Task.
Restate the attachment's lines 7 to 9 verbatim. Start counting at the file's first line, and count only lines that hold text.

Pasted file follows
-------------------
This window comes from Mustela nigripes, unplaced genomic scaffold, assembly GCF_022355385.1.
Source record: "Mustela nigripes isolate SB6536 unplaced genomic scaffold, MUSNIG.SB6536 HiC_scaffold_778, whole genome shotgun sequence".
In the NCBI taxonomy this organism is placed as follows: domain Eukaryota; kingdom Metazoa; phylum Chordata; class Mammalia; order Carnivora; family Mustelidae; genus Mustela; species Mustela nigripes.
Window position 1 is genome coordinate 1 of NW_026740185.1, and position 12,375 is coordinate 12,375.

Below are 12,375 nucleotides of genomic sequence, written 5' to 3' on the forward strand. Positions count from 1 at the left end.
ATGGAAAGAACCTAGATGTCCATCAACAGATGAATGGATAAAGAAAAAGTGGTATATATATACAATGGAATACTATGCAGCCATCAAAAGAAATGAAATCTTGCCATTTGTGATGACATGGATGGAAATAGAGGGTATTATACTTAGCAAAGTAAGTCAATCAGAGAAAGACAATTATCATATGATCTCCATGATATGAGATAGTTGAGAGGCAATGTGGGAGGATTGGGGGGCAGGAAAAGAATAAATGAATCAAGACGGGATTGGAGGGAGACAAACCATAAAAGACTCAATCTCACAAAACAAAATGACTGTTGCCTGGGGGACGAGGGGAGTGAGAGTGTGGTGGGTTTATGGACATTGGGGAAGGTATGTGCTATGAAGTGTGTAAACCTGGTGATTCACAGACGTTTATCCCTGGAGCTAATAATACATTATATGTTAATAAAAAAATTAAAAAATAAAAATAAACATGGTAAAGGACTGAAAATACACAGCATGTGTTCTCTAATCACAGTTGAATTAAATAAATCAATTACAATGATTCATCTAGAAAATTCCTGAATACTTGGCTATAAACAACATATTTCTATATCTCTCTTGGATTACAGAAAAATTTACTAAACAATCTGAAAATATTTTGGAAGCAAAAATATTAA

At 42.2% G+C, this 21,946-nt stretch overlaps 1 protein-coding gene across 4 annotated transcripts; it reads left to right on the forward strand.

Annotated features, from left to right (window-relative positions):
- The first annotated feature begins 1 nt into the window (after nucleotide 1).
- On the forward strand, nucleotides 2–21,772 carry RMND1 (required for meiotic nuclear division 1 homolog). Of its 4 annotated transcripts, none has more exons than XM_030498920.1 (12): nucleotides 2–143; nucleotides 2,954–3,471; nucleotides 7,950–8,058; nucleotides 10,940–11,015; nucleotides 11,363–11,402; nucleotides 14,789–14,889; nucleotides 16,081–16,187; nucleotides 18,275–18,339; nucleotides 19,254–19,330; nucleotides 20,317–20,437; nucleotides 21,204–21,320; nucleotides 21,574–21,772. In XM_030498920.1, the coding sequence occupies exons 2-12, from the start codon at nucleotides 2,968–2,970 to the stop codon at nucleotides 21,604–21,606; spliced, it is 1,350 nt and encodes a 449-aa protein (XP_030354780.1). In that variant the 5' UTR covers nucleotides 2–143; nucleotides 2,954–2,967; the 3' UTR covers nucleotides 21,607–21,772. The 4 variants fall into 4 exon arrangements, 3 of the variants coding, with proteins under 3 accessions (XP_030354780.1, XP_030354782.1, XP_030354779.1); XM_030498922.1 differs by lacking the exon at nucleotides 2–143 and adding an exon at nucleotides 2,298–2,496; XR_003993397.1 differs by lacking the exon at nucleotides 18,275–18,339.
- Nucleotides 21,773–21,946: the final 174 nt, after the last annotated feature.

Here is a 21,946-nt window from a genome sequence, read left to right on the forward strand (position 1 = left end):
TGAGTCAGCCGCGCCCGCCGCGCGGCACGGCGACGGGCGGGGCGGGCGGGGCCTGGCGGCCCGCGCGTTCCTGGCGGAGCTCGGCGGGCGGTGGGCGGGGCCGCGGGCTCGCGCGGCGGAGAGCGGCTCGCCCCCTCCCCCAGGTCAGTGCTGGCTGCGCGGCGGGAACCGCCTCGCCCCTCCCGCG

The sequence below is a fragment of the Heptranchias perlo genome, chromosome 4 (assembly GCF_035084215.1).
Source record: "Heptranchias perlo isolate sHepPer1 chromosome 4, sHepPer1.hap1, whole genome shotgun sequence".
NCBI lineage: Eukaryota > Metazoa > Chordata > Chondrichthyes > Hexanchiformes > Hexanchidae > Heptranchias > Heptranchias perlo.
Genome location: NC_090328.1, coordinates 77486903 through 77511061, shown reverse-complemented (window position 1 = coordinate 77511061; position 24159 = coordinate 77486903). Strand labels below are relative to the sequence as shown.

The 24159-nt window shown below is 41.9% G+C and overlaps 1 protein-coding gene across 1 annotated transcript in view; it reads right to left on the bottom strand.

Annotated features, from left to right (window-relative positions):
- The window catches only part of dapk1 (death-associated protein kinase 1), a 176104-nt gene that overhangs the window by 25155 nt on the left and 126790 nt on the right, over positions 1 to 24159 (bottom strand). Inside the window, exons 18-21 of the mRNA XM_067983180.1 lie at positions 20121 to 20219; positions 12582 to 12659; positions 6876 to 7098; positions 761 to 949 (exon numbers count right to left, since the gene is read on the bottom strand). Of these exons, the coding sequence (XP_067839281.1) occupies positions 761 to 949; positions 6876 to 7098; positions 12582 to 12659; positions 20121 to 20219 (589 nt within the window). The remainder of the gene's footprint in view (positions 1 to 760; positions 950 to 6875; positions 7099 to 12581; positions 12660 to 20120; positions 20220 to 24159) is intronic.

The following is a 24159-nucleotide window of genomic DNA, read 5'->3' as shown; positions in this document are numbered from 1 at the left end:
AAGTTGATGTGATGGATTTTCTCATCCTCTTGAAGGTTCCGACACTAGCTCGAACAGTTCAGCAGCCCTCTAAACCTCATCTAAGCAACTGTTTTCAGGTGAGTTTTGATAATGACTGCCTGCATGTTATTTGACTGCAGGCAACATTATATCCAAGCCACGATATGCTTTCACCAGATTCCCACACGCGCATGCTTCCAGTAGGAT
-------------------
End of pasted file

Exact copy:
At 42.2% G+C, this 21,946-nt stretch overlaps 1 protein-coding gene across 4 annotated transcripts; it reads left to right on the forward strand.

Annotated features, from left to right (window-relative positions):
- The first annotated feature begins 1 nt into the window (after nucleotide 1).